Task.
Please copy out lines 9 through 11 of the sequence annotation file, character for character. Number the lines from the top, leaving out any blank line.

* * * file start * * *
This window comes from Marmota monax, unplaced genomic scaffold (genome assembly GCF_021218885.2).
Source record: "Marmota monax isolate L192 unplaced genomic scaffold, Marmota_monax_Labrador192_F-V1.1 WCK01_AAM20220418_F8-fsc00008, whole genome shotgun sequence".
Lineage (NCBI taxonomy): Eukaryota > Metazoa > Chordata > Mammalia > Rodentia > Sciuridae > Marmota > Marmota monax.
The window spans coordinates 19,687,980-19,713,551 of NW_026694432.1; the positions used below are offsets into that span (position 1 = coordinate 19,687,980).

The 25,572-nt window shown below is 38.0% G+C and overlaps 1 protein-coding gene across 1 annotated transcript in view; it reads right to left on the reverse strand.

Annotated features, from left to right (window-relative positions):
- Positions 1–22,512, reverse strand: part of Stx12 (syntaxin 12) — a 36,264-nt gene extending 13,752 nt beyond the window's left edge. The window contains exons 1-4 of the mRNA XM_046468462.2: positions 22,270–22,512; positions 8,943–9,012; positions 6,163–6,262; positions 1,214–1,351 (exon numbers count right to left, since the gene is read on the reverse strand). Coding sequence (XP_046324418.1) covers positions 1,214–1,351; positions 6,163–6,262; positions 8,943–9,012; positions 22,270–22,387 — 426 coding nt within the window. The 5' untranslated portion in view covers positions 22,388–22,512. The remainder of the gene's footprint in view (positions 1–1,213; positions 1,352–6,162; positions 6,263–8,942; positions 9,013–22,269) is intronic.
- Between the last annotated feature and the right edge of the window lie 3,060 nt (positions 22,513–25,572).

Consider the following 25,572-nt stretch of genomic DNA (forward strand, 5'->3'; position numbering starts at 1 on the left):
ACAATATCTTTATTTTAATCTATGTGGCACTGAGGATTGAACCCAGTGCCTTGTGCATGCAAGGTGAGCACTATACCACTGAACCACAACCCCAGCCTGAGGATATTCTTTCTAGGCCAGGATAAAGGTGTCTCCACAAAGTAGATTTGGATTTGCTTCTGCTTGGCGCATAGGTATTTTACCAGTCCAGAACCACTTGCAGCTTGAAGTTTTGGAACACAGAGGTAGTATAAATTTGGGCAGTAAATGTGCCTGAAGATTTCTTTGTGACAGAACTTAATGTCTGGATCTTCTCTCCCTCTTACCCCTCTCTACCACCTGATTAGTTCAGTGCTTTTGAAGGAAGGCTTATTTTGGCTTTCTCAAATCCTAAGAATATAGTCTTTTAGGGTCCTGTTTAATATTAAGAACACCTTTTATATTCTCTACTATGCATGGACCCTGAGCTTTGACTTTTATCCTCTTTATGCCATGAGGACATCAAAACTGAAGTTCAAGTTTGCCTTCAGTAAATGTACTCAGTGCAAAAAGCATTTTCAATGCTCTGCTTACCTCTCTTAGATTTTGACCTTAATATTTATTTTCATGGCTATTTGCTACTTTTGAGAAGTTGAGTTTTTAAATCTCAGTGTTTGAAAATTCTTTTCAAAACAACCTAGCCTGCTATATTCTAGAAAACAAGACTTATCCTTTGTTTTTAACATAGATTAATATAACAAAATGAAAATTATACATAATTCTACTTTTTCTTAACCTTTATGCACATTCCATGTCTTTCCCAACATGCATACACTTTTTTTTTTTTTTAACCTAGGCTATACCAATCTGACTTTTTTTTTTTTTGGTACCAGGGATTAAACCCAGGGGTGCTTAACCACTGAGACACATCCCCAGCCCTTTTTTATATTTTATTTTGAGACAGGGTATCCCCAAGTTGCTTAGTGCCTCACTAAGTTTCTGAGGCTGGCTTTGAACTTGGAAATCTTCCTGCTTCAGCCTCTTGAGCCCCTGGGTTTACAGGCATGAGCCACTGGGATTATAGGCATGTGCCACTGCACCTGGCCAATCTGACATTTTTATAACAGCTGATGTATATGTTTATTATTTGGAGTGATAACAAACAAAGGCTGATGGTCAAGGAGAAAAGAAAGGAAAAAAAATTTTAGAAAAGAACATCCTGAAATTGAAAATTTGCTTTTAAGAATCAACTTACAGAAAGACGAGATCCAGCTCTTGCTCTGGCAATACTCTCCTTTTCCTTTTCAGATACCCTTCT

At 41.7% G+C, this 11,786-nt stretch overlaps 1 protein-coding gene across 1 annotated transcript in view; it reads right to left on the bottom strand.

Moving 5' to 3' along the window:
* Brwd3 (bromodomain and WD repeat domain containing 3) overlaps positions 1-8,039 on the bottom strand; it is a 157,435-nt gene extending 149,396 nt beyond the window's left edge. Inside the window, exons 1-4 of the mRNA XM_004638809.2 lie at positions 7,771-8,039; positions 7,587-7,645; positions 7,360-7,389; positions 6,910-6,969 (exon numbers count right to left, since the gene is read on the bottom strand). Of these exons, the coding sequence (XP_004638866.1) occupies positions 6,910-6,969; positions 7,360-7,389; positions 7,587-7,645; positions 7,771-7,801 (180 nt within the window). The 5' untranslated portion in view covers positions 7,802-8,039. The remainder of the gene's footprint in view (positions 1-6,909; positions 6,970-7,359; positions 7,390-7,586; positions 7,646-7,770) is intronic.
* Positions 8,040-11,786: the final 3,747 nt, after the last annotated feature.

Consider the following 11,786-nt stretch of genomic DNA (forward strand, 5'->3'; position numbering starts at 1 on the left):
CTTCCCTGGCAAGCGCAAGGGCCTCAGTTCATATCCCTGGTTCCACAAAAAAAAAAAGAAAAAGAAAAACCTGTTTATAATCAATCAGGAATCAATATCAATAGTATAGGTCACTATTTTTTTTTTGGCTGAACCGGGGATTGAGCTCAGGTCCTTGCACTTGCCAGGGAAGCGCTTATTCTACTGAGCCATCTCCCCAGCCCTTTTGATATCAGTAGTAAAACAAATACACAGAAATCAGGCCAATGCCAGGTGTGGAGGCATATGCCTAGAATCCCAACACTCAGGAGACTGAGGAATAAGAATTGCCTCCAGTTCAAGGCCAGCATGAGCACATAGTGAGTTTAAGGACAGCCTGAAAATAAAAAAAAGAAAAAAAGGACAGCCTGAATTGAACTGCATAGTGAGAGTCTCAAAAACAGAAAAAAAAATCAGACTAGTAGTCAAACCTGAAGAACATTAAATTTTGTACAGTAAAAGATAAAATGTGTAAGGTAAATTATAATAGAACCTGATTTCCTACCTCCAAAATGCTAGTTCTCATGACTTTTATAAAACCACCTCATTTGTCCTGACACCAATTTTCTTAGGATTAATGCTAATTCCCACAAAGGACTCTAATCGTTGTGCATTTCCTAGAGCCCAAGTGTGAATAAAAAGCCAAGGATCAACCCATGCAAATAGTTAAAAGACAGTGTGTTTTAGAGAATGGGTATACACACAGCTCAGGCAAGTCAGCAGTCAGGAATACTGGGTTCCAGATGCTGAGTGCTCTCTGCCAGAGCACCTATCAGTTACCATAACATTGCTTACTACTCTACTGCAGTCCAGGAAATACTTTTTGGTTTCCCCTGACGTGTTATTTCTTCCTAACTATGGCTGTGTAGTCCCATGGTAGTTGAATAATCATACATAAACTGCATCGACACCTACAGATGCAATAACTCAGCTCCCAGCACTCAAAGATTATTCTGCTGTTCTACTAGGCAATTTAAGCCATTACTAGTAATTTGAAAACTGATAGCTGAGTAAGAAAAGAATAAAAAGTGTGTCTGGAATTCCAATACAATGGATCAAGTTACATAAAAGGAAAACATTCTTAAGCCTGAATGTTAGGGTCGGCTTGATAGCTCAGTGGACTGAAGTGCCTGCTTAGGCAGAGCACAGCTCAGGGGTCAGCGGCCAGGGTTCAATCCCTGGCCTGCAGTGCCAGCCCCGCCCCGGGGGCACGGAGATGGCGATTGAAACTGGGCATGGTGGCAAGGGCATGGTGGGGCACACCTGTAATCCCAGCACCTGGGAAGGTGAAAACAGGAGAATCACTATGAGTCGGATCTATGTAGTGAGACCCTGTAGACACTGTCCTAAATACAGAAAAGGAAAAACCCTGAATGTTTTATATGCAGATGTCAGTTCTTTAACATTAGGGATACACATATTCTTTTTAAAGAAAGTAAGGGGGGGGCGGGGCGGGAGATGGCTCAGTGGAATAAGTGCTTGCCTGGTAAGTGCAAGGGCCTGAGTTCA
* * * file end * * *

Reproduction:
Consider the following 25,572-nt stretch of genomic DNA (forward strand, 5'->3'; position numbering starts at 1 on the left):
ACAATATCTTTATTTTAATCTATGTGGCACTGAGGATTGAACCCAGTGCCTTGTGCATGCAAGGTGAGCACTATACCACTGAACCACAACCCCAGCCTGAGGATATTCTTTCTAGGCCAGGATAAAGGTGTCTCCACAAAGTAGATTTGGATTTGCTTCTGCTTGGCGCATAGGTATTTTACCAGTCCAGAACCACTTGCAGCTTGAAGTTTTGGAACACAGAGGTAGTATAAATTTGGGCAGTAAATGTGCCTGAAGATTTCTTTGTGACAGAACTTAATGTCTGGATCTTCTCTCCCTCTTACCCCTCTCTACCACCTGATTAGTTCAGTGCTTTTGAAGGAAGGCTTATTTTGGCTTTCTCAAATCCTAAGAATATAGTCTTTTAGGGTCCTGTTTAATATTAAGAACACCTTTTATATTCTCTACTATGCATGGACCCTGAGCTTTGACTTTTATCCTCTTTATGCCATGAGGACATCAAAACTGAAGTTCAAGTTTGCCTTCAGTAAATGTACTCAGTGCAAAAAGCATTTTCAATGCTCTGCTTACCTCTCTTAGATTTTGACCTTAATATTTATTTTCATGGCTATTTGCTACTTTTGAGAAGTTGAGTTTTTAAATCTCAGTGTTTGAAAATTCTTTTCAAAACAACCTAGCCTGCTATATTCTAGAAAACAAGACTTATCCTTTGTTTTTAACATAGATTAATATAACAAAATGAAAATTATACATAATTCTACTTTTTCTTAACCTTTATGCACATTCCATGTCTTTCCCAACATGCATACACTTTTTTTTTTTTTTAACCTAGGCTATACCAATCTGACTTTTTTTTTTTTTGGTACCAGGGATTAAACCCAGGGGTGCTTAACCACTGAGACACATCCCCAGCCCTTTTTTATATTTTATTTTGAGACAGGGTATCCCCAAGTTGCTTAGTGCCTCACTAAGTTTCTGAGGCTGGCTTTGAACTTGGAAATCTTCCTGCTTCAGCCTCTTGAGCCCCTGGGTTTACAGGCATGAGCCACTGGGATTATAGGCATGTGCCACTGCACCTGGCCAATCTGACATTTTTATAACAGCTGATGTATATGTTTATTATTTGGAGTGATAACAAACAAAGGCTGATGGTCAAGGAGAAAAGAAAGGAAAAAAAATTTTAGAAAAGAACATCCTGAAATTGAAAATTTGCTTTTAAGAATCAACTTACAGAAAGACGAGATCCAGCTCTTGCTCTGGCAATACTCTCCTTTTCCTTTTCAGATACCCTTCT

At 41.7% G+C, this 11,786-nt stretch overlaps 1 protein-coding gene across 1 annotated transcript in view; it reads right to left on the bottom strand.